“You’re a dirty Afghan,” the white boy in my class spat at me. I was only 13 years old when I heard these words. At the time I was at an inner-city comprehensive in north London and wearing a hijab. It had been a standard-issue teenage altercation with a classmate over what I felt had been a misuse of my scented glitter gel pens. Why was my race suddenly being attacked?I am Black, British and I am a Muslim. Throughout my entire life, I have experienced a double helping of racism: both Islamophobia and anti-Blackness.When the gel pen incident occurred I had been living in the UK for just three years. Before that my parents and I had lived in the Netherlands and, before that, they had fled the civil war in Somalia before I was born.Now you know that I am not from Afghanistan. But because of my hijab the young boy saw me only as Muslim. He did not make the connection that I was, or could be, from Africa. I’ve lived with this my whole life: being misplaced, pigeonholed and forced to confront belonging – or rather a lack of it – almost daily. As a 26-year-old Black British Muslim woman I now see that we are hugely underrepresented in mainstream media and culture. I still don’t feel accepted by many parts of British society. > This was a standard-issue teenage altercation with a classmate over scented glitter gel pens. Why was my race suddenly being attacked?Growing up, I would hear that I’m not really Black because I’m Muslim and also that I’m not really Muslim because I’m Black. It was, frankly, exhausting.I didn’t know it but that day, at 13 years old, wouldn’t be the last time I wondered where I would be able to carve out space to exist safely and peacefully.Black British Muslims have been part of the fabric of British society for centuries. Shakespeare’s Othello, for instance, is thought to be a comment on relationships with Black Muslims who arrived from north Africa to live in Elizabethan England. Today, Britain’s Black Muslims comprise 10.1% of the country’s total Muslim population.Yet when people think of Black Muslims they often think only of the prominent American activists like Malcolm X. But what about me? Or Muhammed from Slough? My community needs more attention because the experience of being ostracised so often from all sides can have a really negative effect on your sense of belonging. Like most Muslim children growing up in the UK, I would attend faith lessons after school. We would pass the time by learning passages from the Quran and pontificating on their meaning. Many of these faith schools are run by members of the south Asian community, which makes sense proportionally, given that they make up a larger number of Muslims in the UK. But behind closed doors, casual racism was common.> As conversations about race unfurl at lightning speed, I keep coming back to the complex web of prejudices that Black British Muslim women like me face. Where do we fit in? How do we find our place in Britain, a space where our faith can intersect with our Blackness? “Shouldn’t Somalia be next to Pakistan? You guys don’t look like Africans,” said one girl to me.Another boy proudly told us all how his grandfather kept darker skinned people as slaves: “That is the way Allah meant it.” Even in my own Somali community there is toxic colourism, whereby family members with fairer skin are valued more highly than those whose skin is darker. Somehow this only really relates to women. Light skin privilege and its pernicious impact is something I have frequently been forced to confront even at the dinner table in my own family home. There is an unspoken hierarchy within the Muslim community, with fairer skinned Muslims from the Middle East at the top and Black Muslims ranking somewhere towards the bottom. This hierarchy is almost certainly lost on most white people. When I was 19 and somewhat more naive, I was dating a French man. In my late teens I guess I was, at best, more impressionable and, at worst, easily amused. He sang? Wow. He had a postgraduate degree? Yep. A full-on intellectual.He wore secondhand clothes because he didn’t believe in the fashion industry? Be still my beating heart!Alas, it was too good to be true. One evening when we were strolling along the South Bank in London, he told me so innocently that he and his friends had always wanted to sleep with east African Muslim women because there’s just “something about them”. I am able to joke about this but the reality is perturbing. How can you fetishise and categorise an entire group of women and reduce them to a purely sexual function? Did he once think about how that might make me feel? There has been countless academic work conducted and think pieces written about how the fetishisation of Black women’s bodies has historically been a way of undermining us and refusing to allow us to exist on our own terms. Despite my experiences, racial equality is actually central to Islam. In his last known public sermon, the Prophet Muhammad (peace be upon him) stated: “There is no superiority of an Arab over a non-Arab, or of a non-Arab over an Arab, and no superiority of a white person over a Black person or of a Black person over a white person, except on the basis of personal piety and righteousness.”As conversations about race unfurl at lightning speed in Britain, I keep coming back to the complex web of prejudices that Black British Muslim women like me face. Where do we fit in? How do we find our place in Britain, a space where our faith can intersect with our Blackness? How do we open up dialogues about the prejudices we face? I don’t have the answers yet but recognising the need to ask these questions feels like a very good place to start. Like what you see? How about some more R29 goodness, right here?Sustainable Fashion Has Failed The Black CommunityOn Trying To Assimilate As A Young Black WomanWe Need To Talk About Black Joy On Social Media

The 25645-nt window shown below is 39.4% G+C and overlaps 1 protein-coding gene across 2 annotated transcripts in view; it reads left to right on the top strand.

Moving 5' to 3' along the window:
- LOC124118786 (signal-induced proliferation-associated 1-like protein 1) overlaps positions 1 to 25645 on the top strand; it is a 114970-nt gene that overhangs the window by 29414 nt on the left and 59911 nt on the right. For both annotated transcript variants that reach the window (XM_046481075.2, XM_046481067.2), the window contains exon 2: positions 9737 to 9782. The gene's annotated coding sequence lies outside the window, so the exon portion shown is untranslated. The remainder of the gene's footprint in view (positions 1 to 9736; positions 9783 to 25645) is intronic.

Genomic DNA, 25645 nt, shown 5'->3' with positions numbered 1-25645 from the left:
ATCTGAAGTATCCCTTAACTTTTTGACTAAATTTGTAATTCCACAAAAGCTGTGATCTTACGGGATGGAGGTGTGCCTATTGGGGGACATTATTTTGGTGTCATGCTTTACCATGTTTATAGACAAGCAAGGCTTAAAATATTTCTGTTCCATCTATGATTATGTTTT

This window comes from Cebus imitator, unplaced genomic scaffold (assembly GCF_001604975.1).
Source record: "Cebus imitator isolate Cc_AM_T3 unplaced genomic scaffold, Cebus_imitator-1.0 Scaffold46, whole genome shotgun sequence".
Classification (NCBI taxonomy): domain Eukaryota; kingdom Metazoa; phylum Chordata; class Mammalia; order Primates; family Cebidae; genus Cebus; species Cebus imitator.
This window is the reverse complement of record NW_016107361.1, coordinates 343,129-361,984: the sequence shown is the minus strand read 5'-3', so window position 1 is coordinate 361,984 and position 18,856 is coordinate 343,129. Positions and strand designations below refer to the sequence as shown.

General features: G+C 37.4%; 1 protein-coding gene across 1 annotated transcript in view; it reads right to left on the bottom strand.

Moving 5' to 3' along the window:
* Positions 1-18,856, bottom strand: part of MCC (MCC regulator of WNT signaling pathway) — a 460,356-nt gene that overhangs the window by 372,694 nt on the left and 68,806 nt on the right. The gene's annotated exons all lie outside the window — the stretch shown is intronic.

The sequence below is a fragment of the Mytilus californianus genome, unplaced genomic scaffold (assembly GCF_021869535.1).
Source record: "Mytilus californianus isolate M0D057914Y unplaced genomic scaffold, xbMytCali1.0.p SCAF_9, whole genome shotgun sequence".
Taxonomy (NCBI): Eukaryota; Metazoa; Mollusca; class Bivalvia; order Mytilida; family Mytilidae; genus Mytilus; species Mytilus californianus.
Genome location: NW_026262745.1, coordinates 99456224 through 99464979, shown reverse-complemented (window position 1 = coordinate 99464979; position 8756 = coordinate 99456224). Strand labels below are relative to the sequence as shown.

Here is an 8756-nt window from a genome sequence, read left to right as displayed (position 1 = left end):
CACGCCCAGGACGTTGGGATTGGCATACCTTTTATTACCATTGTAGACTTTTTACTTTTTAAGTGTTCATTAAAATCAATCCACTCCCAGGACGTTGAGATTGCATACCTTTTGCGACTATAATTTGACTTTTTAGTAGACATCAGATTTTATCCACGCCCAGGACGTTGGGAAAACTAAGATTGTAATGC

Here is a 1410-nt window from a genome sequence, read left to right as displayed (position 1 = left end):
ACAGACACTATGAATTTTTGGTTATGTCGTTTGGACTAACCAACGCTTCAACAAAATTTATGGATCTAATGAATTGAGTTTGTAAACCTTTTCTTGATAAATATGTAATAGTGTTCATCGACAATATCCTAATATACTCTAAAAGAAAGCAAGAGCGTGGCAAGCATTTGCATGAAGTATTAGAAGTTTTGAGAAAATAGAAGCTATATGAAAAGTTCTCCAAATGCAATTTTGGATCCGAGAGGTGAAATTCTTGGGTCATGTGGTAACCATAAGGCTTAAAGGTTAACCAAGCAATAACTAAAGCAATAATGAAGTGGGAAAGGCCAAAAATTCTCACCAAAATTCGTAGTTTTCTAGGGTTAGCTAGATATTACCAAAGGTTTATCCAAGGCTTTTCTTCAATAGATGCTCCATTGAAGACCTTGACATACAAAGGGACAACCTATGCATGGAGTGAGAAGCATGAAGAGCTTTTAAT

From hairdressers to nail bars, many beauty businesses have slowly opened their doors following closures as a result of coronavirus. Frustratingly, many close contact facial treatments such as facials, brow waxing and lash lifts are off the menu until mid August thanks to a government U-turn. But there are special cases, specifically when it comes to medical aesthetics clinics. According to current government guidelines, medical settings are an exception.The top beauty question on Google is currently: when will beauty salons reopen fully? While I don’t have a definitive answer, as someone with persistent acne (thanks to polycystic ovary syndrome or PCOS) I visited Waterhouse Young Clinic to get some idea of what close contact facial treatments will look like in a post-lockdown world. Of course, not everyone may be comfortable with venturing to skin appointments just yet and that is understandable. I discovered that there are lots of new rules and regulations in place to keep people safe, and unsurprisingly, lots has changed.Facials for certain skin conditions are permittedGuidelines allow for medical practices to reopen to treat patients who need it, but there is a fine line between ‘essential’ and ‘non-essential’ treatments. If you have a skin condition, a handful of facial treatments are permitted. At Waterhouse Young and many other clinics, therapists can currently treat skin conditions ranging from acne and rosacea to melasma, eczema, irritated skin, hyperpigmentation, dermatitis and hyperhidrosis, to name a few. I booked in for a PCA Peel, which enlists 6% retinol to reduce hyperpigmentation, persistent breakouts and scarring. From eczema to spots, lockdown stress has exacerbated skin issues for lots of us, so this may come as a welcome relief. But it does mean that other facial treatments are off the menu…Some facials and treatments are not allowed at all just yetBeauty therapists and clinicians cannot perform anything that is completely cosmetic just yet, for example cosmetic acupuncture and Botox or dermal fillers. All beauty salons and clinics must await an announcement from the government before all facial treatments can resume. That said, aesthetic doctor Parisha Acharya suggested that any other facial treatments would be very similar to this one in terms of social distancing rules and required PPE when salons and clinics open up the rest of their menu.You’ll need to attend a virtual consultation firstMedical-led skin clinics like Waterhouse Young require patients to undergo an extensive consultation process. “Since COVID-19 we have brought in additional measures to maintain patient safety,” says Dr Acharya. “We now carry out all our initial consultations virtually. This allows us to reduce face-to-face contact time in clinic, while still being able to gain a thorough history of our patient’s concerns, as well as the all-important medical history.” During the consultation, which can take place via FaceTime, WhatsApp or Zoom, the skin expert on the line will gauge an idea of what treatments may be suitable for you. You’ll need to sign a new formAs with most facial treatments, especially ones where skin specialists enlist high-strength acids or hi-tech tools, reading through a contract is necessary before entering the treatment room. But at Waterhouse Young (and likely many other clinics and beauty salons) there is an additional form tailored specifically to COVID-19, which asks questions about your exposure to the virus in recent weeks. It’s important to arrive bang on time so that you can fill out the form without having to eat into your appointment. Just like hair salons, arriving too early could cause congestion in the waiting area, so it pays to time things well. Therapists will be dressed in full PPE but you are not required to wear a mask or visorAt Waterhouse Young, Dr Acharya was dressed in full scrubs, including a surgical gown, apron, gloves, face mask and visor safety glasses. While it does feel a lot more clinical than before, it is reassuring, as unlike my recent visits to hair and nail salons, it’s pretty impossible for clients to wear a face mask or a visor during a facial treatment. Talking during treatments is permitted but if you feel more comfortable not doing so, that’s totally okay. There is still a waiting area, but there is now space for just two people maximum and masks must be worn at all times if there is another person in the room with you. Rooms and equipment will be sanitised fully after useBeds are changed and wiped down after use, single-use equipment and miniature skincare products used during treatments are either given to clients to take home or disposed of, and rooms including workstations, door handles and tools are sanitised after every client. As anyone knows, beauty salons and clinics are held to high hygiene standards anyway, so this doesn’t feel much different from before. The way you shop for skincare has changedWe all enjoy poring over the shelves of shiny new skincare products on display in clinic but it’s likely you’ll have to notify your clinician if you want to buy something (via cashless payment, of course), to minimise contact and prevent the spread of the virus. If you don’t know where to start, dermatologists and therapists almost always recommend SkinCeuticals, especially their CE Ferulic for protecting against pollution and other environmental aggressors, Heliocare Gel Oil-Free SPF50 sunscreen for everyday use, and PCA Skin Blemish Control Bar for preventing breakouts.Like what you see? How about some more R29 goodness, right here?Skin Experts Share Their At-Home FacialsI Got A “Glass Skin” Facial In South KoreaThis Is Why You Always Get Spots After A Facial